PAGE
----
Michael Banovsky of RM Auctions has been on a MK1 Lotus Elise kick. And why not? Canada’s more relaxed importation laws mean that owning a MK1 is a legal proposition, and the lucky guy has got the resources of one of the world’s best auction houses at his disposal.
Tag: Dany Bahar
I still remember the day my parents bought me a copy of the iconic Justification for Higher Education poster. I had been nagging them for a while, and when I finally got the poster, it took immediate pride of place in my childhood bedroom. Having matured, I recognize now that the imagery depicts a lifestyle unlikely to be the preserve of the highly educated, but instead that of a lottery winner. Didn’t matter then, and it doesn’t matter today; the now ratty old poster followed me to college and again to my grown-up domicile.
Ben Oliver’s essay in Automobile Magazine might be the best one I’ve read on Lotus and their existential predicament. While my own pieces are full of vitriol and cursing, Ben’s eloquent prose outlines the brand’s biggest problem; lacking the necessary volumes, they need to take advantage of economies of scale and high margins to survive as an auto maker. Sports cars that compete in the Porsche Cayman’s price range and performance envelope aren’t popular with buyers nor do they generate the volumes or profits necessary to keep an independent sports car maker afloat. The proposed option, a series of high-end sports cars built off a modular platform (similar to the Lotus-derived Aston Martin VH architecture) was met with little fanfare. The economic principles were sound, but the proposal alienated the faithful. Over to you, Best & Brightest.
With no less than three outlets reporting on the supposed death of the Lotus Esprit yesterday, one could be forgiven in thinking that Lotus was jettisoning the last of the Danny Bahar era and returning back to its roots as a maker of pure, uncompromising sports cars. It turns out that the reputable news outlets that reported on the matter failed to do any fact checking with Lotus. Also, I have a bridge in Brooklyn to sell you.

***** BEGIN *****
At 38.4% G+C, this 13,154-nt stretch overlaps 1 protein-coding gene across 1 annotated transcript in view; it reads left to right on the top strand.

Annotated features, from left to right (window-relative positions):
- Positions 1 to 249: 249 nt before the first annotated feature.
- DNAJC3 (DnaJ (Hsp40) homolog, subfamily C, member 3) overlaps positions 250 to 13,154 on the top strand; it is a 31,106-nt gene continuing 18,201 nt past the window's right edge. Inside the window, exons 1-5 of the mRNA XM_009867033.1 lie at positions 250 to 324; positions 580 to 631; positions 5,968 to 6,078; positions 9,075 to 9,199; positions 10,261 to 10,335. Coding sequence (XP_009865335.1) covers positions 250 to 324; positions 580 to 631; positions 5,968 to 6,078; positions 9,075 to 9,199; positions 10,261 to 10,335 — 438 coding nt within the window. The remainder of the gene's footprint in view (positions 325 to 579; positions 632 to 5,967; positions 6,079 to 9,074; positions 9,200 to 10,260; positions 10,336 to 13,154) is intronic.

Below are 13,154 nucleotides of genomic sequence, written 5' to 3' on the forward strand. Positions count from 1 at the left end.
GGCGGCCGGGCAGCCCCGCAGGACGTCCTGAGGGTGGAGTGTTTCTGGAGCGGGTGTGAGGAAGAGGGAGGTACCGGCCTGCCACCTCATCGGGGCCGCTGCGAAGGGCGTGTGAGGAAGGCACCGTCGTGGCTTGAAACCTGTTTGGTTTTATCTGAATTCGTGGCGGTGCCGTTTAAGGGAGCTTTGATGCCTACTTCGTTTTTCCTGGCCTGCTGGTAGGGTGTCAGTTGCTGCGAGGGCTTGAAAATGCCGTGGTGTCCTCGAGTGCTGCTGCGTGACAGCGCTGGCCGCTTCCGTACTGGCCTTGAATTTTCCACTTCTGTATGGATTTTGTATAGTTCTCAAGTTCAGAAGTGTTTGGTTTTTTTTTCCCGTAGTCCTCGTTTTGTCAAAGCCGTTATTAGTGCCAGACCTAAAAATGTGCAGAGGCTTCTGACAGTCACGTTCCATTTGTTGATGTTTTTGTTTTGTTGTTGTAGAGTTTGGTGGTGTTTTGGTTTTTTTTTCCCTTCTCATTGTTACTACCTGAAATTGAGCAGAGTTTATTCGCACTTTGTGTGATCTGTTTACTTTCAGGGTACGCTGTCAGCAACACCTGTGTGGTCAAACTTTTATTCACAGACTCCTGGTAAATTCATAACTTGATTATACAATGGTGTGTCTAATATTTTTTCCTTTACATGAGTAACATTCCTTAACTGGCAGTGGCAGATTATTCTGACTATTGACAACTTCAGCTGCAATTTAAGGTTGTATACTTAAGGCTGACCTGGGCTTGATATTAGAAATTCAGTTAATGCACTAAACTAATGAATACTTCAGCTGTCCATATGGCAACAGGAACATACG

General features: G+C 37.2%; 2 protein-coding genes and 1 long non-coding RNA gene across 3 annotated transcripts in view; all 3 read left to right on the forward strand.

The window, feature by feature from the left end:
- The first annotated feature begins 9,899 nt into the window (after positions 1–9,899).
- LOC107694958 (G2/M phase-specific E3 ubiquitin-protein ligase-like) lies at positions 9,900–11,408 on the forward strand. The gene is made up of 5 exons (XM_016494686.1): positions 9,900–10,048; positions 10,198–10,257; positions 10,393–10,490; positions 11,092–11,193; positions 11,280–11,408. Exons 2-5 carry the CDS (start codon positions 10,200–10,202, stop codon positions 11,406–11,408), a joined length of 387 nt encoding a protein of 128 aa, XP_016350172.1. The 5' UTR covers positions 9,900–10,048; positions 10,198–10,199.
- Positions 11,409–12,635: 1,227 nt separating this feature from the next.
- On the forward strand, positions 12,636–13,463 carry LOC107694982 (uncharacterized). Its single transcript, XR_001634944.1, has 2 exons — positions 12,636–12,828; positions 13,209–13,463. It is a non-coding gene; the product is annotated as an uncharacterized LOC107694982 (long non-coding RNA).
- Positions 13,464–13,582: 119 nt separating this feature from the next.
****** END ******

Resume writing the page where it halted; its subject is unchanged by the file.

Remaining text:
Dany Bahar, the disgraced former CEO of the money-losing British sportscar maker Lotus, sued Lotus and its Malaysian parent DRB-Hicom for wrongful dismissal. According to Bloomberg, Bahar wants 6.7 million pounds ($10.6 million) from Lotus for alleged unlawful early termination of his employment. The media got wind of the lawsuit after DRB-Hicom made a filing at the Kuala Lumpur Bursa. (Read More…)
Perhaps the final nail in the coffin for the Dany Bahar-era of Lotus; the company is auctioning off his 2003 Esprit, which was restored with a fresh engine, paint job and interior. A Brembo/AP braking system, a center exit exhaust and a bigger spoiler are among the unique touches on this 36,000 mile cream puff. For a man with such questionable judgement in business, his taste in cars is quite good.
Lotus’ new owner, Malaysian conglomerate DRB-Hicom, has revised their future model plans, reducing the scale of former CEO Dany Bahar’s ambitious 5-car lineup.
Two years after Lotus presented a grandiose, multi-car lineup at the 2010 Paris Auto Show, the company will not be participating in this years festivities at the Porte De Versailles.
My biggest fear with the seemingly inevitable departure of Dany Bahar was having to read the contempt and gloating of the automotive media’s self-appointed product and management experts, whereby they claim vindication for shitting on Dany Bahar’s vision to do something about Lotus and their lack of profitability and his desecration of sacred “brand values”.
Dany Bahar has been dismissed effective immediately by Group Lotus following an investigation into Bahar’s spending practices.
Lotus CEO Dany Bahar’s 14 day suspension is set to expire on Monday. We have no idea what will happen next. He may get the boot, taking his ambitious five-year product plan with him. Or he may not. Putting the pieces together since Lotus was taken over by DRB-Hicom has painted an interesting picture, while still leaving the future of Lotus up in the air.